Our mothers always yelled at us for slouching, but is posture really that important for spinal and pelvic floor health?  Or is bad posture just not aesthetically pleasing?  

Your body is a complex mechanical structure, with each part being dependent on how the whole machine moves.  Like cogs in a wheel, if one gets off track, there is a series of compensations and if that persists long enough, pain or injury will develop. 

You can see in the sideview picture of your trunk that I included with this blog post, your spine is designed to have a couple of curves in it - not just one comma shape that hunches us over.  We develop these curves as infants and that is what allows us to walk upright and interact with the world.  In order for the curves to occur, the infant has to develop their core muscles by "exercising."  They start on their back, experiment with moving their arms and legs.  Then they progress to rolling, side bridges, crawling and eventually start getting up to a standing position.

The pulling and support of the strengthened diaphragm, abdominals, pelvic floor and multifidi start shaping the infant's spine into the upright, "good posture" we all know and strive for.  Without this motor development, babies would stay in the fetal position they were born with -- which strangely looks like slouchy posture or that one big comma shape I was talking about before.

If the spine is not in correct alignment, the core muscles cannot function properly.  That's when we start to develop spinal issues, problems with breathing, dysfunction of the pelvic floor which can lead to urinary incontinence, pelvic prolapse, pelvic pain and diastasis recti (splitting of abdominal wall) or even problems with our arms and legs if it's bad enough.  

Assuming you had normal motor development, your spine was probably perfectly aligned at some point in your childhood.  As we mature, we start sitting in chairs more -- staring at screens and slouching on the couch -- instead of exercising and rolling around on the ground.  Maybe we had an injury or two along the way too like spraining an ankle or falling on the playground.  If we don't get that body part moving, the body starts to change shape.  Some spots get tight and others become weak.  This is where bad posture comes from and that leads to uneven pressure on the muscles and joints.  Eventually something becomes cranky and we develop pain.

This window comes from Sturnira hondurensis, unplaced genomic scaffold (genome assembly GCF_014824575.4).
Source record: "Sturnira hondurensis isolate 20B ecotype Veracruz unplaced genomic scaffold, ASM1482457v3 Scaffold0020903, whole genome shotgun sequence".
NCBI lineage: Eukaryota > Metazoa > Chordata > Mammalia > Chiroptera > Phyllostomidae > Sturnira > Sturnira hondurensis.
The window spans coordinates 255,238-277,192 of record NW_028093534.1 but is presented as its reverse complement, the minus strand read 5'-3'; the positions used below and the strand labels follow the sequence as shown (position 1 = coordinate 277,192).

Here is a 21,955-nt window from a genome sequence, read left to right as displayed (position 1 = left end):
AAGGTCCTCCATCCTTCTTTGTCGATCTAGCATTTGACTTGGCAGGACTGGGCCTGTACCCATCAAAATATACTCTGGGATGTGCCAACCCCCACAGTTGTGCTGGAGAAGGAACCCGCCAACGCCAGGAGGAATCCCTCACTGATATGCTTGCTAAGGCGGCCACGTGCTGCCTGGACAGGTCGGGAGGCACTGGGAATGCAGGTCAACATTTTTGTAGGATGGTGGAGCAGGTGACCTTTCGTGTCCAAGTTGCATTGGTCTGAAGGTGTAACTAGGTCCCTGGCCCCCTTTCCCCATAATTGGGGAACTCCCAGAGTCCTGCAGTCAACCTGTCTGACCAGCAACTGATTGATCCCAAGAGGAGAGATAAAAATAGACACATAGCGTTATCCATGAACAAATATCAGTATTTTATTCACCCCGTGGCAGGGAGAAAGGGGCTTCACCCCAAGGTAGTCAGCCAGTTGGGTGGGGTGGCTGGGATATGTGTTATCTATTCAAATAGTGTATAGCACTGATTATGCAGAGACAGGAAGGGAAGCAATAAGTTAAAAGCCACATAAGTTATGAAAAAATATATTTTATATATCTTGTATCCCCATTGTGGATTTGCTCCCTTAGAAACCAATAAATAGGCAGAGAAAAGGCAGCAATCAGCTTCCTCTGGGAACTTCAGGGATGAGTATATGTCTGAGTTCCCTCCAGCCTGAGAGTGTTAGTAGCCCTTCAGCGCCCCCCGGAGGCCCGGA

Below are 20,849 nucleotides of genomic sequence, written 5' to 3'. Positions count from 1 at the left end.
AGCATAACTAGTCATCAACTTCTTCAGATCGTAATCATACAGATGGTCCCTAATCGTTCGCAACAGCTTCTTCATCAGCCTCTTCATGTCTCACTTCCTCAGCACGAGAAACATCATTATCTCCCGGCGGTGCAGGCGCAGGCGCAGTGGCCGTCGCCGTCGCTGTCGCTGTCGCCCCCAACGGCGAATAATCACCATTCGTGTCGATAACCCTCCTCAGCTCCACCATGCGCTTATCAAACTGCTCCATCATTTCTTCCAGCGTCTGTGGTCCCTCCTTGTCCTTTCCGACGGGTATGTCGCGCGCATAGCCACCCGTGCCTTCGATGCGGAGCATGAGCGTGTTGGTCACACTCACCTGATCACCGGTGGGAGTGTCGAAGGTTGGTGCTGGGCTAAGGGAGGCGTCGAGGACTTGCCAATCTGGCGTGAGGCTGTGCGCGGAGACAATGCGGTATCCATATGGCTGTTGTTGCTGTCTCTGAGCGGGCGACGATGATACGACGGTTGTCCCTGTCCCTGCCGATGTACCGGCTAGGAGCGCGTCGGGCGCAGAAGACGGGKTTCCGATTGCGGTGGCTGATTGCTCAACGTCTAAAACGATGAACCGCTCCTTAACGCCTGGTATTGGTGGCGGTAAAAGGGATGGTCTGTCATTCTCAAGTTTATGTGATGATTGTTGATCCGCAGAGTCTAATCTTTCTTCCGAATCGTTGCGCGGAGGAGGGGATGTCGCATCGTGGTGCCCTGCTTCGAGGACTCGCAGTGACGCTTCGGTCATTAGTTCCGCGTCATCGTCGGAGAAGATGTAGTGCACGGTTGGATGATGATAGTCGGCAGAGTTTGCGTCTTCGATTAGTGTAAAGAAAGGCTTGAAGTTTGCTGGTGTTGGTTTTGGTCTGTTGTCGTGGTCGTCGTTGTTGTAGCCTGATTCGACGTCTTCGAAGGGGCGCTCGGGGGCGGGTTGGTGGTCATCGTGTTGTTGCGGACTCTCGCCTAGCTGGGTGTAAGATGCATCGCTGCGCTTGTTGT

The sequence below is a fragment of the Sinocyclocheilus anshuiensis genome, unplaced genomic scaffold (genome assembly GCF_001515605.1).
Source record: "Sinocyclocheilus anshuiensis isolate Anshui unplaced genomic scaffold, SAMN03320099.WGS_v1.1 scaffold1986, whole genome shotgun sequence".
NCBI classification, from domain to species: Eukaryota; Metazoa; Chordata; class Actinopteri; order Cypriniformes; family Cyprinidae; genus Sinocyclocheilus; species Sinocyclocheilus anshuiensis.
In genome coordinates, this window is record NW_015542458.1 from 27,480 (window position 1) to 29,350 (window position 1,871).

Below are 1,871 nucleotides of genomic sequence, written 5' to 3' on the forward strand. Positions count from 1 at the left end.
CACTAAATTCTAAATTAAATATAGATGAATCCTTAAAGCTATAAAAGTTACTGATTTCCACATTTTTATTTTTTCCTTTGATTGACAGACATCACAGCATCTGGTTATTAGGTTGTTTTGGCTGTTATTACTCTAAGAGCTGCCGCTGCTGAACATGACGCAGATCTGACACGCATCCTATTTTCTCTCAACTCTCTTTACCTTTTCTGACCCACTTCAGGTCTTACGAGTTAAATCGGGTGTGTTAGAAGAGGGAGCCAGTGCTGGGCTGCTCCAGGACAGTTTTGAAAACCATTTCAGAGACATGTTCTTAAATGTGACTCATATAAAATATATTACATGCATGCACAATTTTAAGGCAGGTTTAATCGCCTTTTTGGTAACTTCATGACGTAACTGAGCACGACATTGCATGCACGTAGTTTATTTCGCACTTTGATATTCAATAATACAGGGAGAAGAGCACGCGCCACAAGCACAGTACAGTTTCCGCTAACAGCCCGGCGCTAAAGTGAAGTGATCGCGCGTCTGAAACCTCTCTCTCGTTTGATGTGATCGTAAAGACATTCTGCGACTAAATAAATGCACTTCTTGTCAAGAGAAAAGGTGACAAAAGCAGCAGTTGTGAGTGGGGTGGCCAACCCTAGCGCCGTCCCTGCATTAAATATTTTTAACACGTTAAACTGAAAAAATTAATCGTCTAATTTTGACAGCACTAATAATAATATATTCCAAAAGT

In our modern society, even those who exercise on a daily basis develop tight areas and often weak areas in their core because we are not moving for almost all of our awake hours like our ancestors.  This is why it's important to have your body regularly checked by a chiropractor.  We see how well your spine can move, check your postural curves and assess your strength.  By making some adjustments to loosen the tight spots and telling you where to strengthen (or stretch), we can keep these changes at bay, helping PREVENT pain, pelvic floor dysfunction, arthritic issues and disc problems.  And if you are already having some of these symptoms, chiropractic care is also great and reversing the change, allowing your body to naturally heal.

If it's been a while since you've had a chiropractic check up or if you've never been checked, it's a good idea to schedule an appointment to see where you can make improvements with your posture BEFORE you start having pain.  Take it from me...it's a lot easier to fix patients when they aren't limping in! If you are local to the Bloomingdale area, I am happy to assist.  I also can help you find a qualified chiropractor for your friends or family might not live close enough to come to my office.

Erin Ducat

Erin Ducat

Chiropractic Physician, Board-Certified in Sports Medicine, Orthopedics and Rehabilitation

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